Petacchi, Koren, Durasek, Bozic named in Aderlass doping ring

The UCI has confirmed the names of four cyclists involved in Operation Aderlass, the joint German-Austrian police investigation that uncovered a blood doping ring, with Alessandro Petacchi, Kristijan Koren, Kristijan Durasek, and Borut Bozic all being suspended and notified of potential Anti-Doping Rules Violations.

Petacchi, who retired from professional cycling in 2015 having won more than 150 races, has been suspended while the UCI investigate the "use of prohibited method" between 2012 and 2013. The Italian’s only wins during that period were three stages of Bayern Rundfahrt.

The UCI revealed that Koren and Bozic are under investigation for the "use of prohibited method" in 2012-2013. Durasek is under investigation for "use of prohibited method" in 2017.

Koren is currently riding the Giro d'Italia with Bahrain-Merida, while Durasek is riding the Tour of California with UAE Team Emirates. Both riders have been suspended by their teams and sent home. Borut Bozic works as a sport director for Bahrain-Merida after retiring from racing at the end of last year.

Bahrain-Merida confirmed the suspension of Koren and Bozic, saying it has a "zero-tolerance doping policy" and "always carries out a thorough medical checks (including biological passport check) of any new signed rider." The team pointed out that "both cases relate to the 2012 and/or 2013 season" when Koren rode for the Liquigas-Cannondale and Cannondale teams, while Bozic rode for Astana. 

UAE Team Emirates said it hopes Durasek "can prove he was not involved in the affair. Should it be proven otherwise, he will be terminated immediately."

The UCI confirmed it has received information on the riders implicated in Operation Aderlass involved directly from Austrian authorities.

"Based on information received from the law enforcement authorities of Austria, the Union Cycliste Internationale (UCI)  has notified the following individuals of potential Anti-Doping Rules Violations (ADRV): Borut Bozic, Kristijan Durasek, Kristijan Koren, Alessandro Petacchi," read a statement from the UCI.

"The UCI has also provisionally suspended the above-mentioned individuals pursuant to Article 7.9.3 of the UCI Anti-Doping Rules. The UCI and the Cycling Anti-Doping Foundation (CADF), the independent body mandated by the UCI to define and lead the anti-doping testing strategy and investigations in our sport, have been in close contact with the sport and state authorities involved in the Aderlass investigation, in particular with the World Anti-Doping Agency (WADA) and the Austrian law enforcement authorities.

"The UCI and the CADF will continue to cooperate with and assist all parties involved in these investigations but, in view of the nature of the ongoing investigation, will not make any further comment at this stage."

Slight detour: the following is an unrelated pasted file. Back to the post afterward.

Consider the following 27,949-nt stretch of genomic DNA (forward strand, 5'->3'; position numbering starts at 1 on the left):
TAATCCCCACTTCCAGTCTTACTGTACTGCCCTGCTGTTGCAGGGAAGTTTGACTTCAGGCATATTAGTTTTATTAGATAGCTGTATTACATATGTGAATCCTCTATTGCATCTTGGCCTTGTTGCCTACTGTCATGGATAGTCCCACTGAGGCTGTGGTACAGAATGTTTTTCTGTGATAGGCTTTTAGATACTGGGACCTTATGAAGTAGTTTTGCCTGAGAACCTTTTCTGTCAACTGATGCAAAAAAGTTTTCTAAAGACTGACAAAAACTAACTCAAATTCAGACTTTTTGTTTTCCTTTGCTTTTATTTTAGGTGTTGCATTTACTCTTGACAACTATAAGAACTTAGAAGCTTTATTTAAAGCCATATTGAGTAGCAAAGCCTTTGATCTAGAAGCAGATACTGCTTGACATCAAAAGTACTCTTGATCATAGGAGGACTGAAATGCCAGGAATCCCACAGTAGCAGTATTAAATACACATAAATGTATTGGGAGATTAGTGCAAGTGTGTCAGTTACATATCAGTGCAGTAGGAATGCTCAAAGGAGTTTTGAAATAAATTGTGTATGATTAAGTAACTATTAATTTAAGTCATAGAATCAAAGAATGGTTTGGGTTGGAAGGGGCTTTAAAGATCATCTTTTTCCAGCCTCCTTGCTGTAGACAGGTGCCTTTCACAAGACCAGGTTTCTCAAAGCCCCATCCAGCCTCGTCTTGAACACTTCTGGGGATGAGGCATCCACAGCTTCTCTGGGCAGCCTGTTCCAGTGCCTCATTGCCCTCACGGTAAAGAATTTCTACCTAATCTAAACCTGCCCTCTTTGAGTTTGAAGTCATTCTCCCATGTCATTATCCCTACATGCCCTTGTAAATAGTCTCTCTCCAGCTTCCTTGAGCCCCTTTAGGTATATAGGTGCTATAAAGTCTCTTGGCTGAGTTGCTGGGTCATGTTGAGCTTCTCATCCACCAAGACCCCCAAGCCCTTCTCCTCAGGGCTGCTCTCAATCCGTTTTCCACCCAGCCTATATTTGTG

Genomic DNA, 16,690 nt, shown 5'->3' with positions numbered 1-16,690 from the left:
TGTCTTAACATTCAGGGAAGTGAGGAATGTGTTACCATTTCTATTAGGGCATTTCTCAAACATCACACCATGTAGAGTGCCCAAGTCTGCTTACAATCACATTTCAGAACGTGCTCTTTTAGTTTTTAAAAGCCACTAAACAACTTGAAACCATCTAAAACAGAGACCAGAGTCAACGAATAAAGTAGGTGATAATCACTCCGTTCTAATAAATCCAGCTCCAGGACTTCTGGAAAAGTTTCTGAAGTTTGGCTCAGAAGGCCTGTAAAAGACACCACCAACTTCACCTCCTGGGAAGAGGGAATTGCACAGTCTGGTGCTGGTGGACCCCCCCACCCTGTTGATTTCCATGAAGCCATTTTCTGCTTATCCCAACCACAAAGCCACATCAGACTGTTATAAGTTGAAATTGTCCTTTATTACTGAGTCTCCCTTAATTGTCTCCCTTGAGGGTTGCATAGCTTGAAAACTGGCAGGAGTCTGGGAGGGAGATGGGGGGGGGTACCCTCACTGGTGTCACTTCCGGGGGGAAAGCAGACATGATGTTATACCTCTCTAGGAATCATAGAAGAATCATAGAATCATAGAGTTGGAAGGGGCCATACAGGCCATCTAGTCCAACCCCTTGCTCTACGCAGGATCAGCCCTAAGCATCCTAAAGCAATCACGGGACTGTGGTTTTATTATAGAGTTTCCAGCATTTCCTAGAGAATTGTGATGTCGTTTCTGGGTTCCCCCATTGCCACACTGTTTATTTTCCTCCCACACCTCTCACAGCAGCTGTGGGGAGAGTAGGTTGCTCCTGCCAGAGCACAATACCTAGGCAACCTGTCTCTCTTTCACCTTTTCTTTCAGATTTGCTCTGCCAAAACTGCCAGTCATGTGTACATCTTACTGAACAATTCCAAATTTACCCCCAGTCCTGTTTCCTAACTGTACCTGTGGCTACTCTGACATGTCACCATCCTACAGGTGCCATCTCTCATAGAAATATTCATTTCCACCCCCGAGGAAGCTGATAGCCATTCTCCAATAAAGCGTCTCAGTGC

Petacchi’s name was first linked to Aderlass on Tuesday, when French newspaper Le Monde and Italian newspaper Corriere della Sera alleged he was a client of Dr. Mark Schmidt, at the centre of the doping ring, which covers a range of sports.

Petacchi, whose former teammate Danilo Hondo confessed using Dr. Schimdt for blood doping services in 2012 and 2013, denied the allegation, saying: "I’ve never had a blood transfusion. I’ve no idea why my name appears in this dossier."

However, Petacchi, who rode the UCI-registered Cape Epic mountain bike event earlier this year, was suspended by the UCI for his involvement on Wednesday morning.

The inclusion of Koren would potentially be the second time a current Bahrain-Merida had been implicated in a doping doping in twelve months after Kanstantsin Siutsou tested positive for EPO in 2018. Last December, with McLaren powering into the sport as a main backer of the Bahrain-Merida team, it was disclosed to Cyclingnews that the investors had carried out due diligence and worked closely with the UCI before making a major financial commitment to the sport.

“We spent a lot of time this year around doing due diligence and the nature of the opportunity,” Chief Marketing Officer John Allert told Cyclingnews. “Nothing is ever 100 per cent sure, but we sought and received assurances from the UCI as to what the sport is doing. The reaction from both the Bahrain-Merida team and the UCI to anything that’s happened throughout the season has underscored the commitment that both those parties have. That was reassuring to us as part of our due diligence.”

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